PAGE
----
After installing Symantec Encryption Desktop on OS X and performing the initial reboot, the prohibitory symbol appears (a circle with a line through it). At this point your only option is to reinstall the OS.
Re-purposing Mac systems that have been previously encrypted with Symantec Drive Encryption or Apple FileVault encryption.
If a Mac system has been encrypted with either Apple FileVault encryption, or Symantec Drive Encryption (formerly known as PGP Whole Disk Encryption), it is necessary to completely wipe out the partitions and start from scratch if decryption has not been performed. In some very rare circumstances, some Mac systems that have been decrypted, have not properly uninstrumented, leaving behind remnants of the instrumentation or boot markings. When this has occured, and a system is re-purposed, boot issues may occur. The boot issues may not occur immediately after encryption occurs, and may occur after a Mac OS update.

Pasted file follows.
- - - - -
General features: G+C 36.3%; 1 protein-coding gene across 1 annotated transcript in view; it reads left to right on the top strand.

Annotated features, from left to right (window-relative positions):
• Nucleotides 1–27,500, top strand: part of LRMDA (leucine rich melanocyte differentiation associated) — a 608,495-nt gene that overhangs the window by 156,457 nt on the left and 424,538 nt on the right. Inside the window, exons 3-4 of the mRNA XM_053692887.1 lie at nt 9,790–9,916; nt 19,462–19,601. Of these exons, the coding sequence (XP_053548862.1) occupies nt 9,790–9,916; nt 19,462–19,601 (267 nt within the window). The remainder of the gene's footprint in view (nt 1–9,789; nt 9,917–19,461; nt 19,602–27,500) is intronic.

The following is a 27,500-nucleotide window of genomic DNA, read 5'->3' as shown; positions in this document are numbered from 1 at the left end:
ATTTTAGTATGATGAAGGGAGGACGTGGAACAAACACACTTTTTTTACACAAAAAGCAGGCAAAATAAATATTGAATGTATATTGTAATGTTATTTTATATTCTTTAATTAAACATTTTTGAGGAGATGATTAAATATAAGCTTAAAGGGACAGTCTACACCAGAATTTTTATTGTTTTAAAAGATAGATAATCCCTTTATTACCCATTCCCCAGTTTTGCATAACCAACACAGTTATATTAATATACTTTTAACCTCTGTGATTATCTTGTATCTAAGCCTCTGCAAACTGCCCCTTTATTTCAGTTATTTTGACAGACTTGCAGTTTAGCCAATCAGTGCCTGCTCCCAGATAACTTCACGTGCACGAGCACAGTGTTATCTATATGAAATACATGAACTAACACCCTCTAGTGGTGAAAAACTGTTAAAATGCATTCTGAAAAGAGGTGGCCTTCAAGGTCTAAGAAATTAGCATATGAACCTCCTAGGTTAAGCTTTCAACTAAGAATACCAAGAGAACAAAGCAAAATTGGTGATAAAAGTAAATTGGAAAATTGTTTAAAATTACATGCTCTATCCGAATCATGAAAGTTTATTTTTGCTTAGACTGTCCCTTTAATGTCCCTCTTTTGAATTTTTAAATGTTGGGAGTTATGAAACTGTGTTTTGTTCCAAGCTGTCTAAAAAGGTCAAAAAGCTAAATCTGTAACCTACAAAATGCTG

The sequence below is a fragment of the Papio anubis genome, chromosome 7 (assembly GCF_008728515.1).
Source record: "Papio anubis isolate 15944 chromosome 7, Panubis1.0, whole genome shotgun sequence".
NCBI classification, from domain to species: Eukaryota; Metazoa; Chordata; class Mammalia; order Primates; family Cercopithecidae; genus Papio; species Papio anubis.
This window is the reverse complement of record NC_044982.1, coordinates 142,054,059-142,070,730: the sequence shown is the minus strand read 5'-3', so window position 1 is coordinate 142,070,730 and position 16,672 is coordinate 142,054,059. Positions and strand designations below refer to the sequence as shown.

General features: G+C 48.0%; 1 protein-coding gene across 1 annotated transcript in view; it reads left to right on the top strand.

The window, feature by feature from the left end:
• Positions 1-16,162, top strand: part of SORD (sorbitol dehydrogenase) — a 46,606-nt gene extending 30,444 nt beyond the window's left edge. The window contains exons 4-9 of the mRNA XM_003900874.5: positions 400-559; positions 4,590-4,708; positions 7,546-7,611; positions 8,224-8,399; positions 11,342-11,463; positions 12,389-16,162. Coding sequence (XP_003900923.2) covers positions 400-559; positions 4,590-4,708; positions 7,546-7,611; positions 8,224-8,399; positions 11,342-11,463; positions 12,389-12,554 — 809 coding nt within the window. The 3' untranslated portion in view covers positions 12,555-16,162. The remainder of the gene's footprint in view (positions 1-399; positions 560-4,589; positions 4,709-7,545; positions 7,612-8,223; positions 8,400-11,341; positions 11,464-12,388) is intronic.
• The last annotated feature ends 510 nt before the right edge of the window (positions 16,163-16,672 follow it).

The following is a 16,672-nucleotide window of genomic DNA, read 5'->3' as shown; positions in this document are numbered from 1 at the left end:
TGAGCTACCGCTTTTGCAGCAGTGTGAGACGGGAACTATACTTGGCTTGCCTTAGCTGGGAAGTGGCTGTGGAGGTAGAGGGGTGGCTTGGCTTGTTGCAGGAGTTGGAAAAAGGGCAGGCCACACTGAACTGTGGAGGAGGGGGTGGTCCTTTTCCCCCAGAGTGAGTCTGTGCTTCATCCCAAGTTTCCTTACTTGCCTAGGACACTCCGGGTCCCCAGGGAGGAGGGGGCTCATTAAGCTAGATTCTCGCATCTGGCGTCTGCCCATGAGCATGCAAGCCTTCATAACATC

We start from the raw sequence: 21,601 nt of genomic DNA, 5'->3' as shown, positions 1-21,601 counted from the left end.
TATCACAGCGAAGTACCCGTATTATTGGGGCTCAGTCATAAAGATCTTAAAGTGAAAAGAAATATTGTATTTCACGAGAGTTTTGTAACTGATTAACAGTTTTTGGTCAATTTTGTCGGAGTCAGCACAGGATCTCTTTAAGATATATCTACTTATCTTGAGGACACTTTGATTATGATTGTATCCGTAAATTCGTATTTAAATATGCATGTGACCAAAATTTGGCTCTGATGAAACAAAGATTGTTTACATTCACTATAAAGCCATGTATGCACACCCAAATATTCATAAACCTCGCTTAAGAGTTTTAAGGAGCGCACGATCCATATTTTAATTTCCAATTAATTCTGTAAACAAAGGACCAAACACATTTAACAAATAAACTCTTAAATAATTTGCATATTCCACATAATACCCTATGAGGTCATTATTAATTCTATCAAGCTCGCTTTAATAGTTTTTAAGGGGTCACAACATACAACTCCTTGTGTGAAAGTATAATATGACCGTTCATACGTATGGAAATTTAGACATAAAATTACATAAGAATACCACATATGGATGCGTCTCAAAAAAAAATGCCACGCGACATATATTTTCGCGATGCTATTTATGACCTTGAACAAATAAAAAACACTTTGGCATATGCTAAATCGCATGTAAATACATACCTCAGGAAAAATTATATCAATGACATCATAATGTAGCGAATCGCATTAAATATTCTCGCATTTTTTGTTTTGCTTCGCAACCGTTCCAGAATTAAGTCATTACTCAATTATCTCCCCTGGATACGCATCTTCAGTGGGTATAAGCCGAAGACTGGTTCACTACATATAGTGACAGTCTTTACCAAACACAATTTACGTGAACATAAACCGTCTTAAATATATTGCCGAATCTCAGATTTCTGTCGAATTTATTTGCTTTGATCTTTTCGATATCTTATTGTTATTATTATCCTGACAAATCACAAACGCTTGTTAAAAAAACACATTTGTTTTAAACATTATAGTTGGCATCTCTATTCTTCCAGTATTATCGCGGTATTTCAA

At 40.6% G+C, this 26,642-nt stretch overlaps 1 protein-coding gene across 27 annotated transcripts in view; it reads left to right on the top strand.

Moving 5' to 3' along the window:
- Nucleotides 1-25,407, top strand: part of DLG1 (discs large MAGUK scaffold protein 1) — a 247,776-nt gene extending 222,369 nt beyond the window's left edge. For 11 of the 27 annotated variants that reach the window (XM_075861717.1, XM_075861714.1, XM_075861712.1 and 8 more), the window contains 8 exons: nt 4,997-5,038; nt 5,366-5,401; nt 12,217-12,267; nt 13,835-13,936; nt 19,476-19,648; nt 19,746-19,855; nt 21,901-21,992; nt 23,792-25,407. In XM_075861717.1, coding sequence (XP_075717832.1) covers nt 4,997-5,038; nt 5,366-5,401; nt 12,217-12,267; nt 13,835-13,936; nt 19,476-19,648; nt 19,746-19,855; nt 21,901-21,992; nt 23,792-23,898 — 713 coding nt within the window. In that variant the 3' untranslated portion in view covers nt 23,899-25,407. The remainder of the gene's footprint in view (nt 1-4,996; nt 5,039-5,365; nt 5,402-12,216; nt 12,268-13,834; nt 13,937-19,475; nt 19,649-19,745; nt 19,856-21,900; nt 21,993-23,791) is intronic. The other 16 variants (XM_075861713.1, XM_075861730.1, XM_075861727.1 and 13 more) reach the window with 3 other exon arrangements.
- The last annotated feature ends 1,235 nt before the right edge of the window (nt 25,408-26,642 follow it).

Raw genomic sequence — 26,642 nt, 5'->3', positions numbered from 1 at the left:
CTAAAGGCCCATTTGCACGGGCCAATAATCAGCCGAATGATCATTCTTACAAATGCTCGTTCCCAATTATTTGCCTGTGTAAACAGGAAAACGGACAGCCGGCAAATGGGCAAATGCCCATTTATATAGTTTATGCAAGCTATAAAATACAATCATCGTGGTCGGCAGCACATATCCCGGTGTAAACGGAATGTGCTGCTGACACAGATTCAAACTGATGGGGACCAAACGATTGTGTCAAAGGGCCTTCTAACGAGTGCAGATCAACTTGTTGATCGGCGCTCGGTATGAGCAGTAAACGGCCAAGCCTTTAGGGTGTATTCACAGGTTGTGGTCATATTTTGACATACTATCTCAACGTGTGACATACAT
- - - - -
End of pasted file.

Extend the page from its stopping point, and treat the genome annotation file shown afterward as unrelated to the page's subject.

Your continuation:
This is an issue that can occur if the markings on the disk are not completely cleaned after a system has been re-imaged. In most cases, decrypting a system fully, and confirming the system is no longer encrypted will ensure a system will properly boot after Mac OS updates. If a system has been encrypted, but simply re-imaged, although the system may appear to operate normally, unexpected boot problems may occur.
If a system has been encrypted, either with Apple FileVault, and has been re-purposed, it is necessary to completely repartition the system before attempting to encrypt a system again with Symantec Drive Encryption. Using the normal Mac OS X installation process, before proceeding to install the OS, use Disk Utility and re-partition the system. It is recommended to create multiple partitions on the drive, click apply, then reset back to 1 partition. This will ensure a thorough repartitioning has occured and will ensure all previous markings on the disk will have been removed.
Alternatively, using fdisk, or a third-party utility such as DBAN to completely wipe out the partitions and then doing a repartition during the installation should also clear this out. Ensure the partitions are completely wiped/destroyed, and are recreated from scratch. Once this has occured, a reinstall of the OS would then be possible.
An example of fdisk that has been observed to clean off previous partitions is below:
fdisk -u /dev/disk0
WARNING: Only perform these operations on disks that you intend on re-installing the Mac operating system as this will remove all partition data from the system.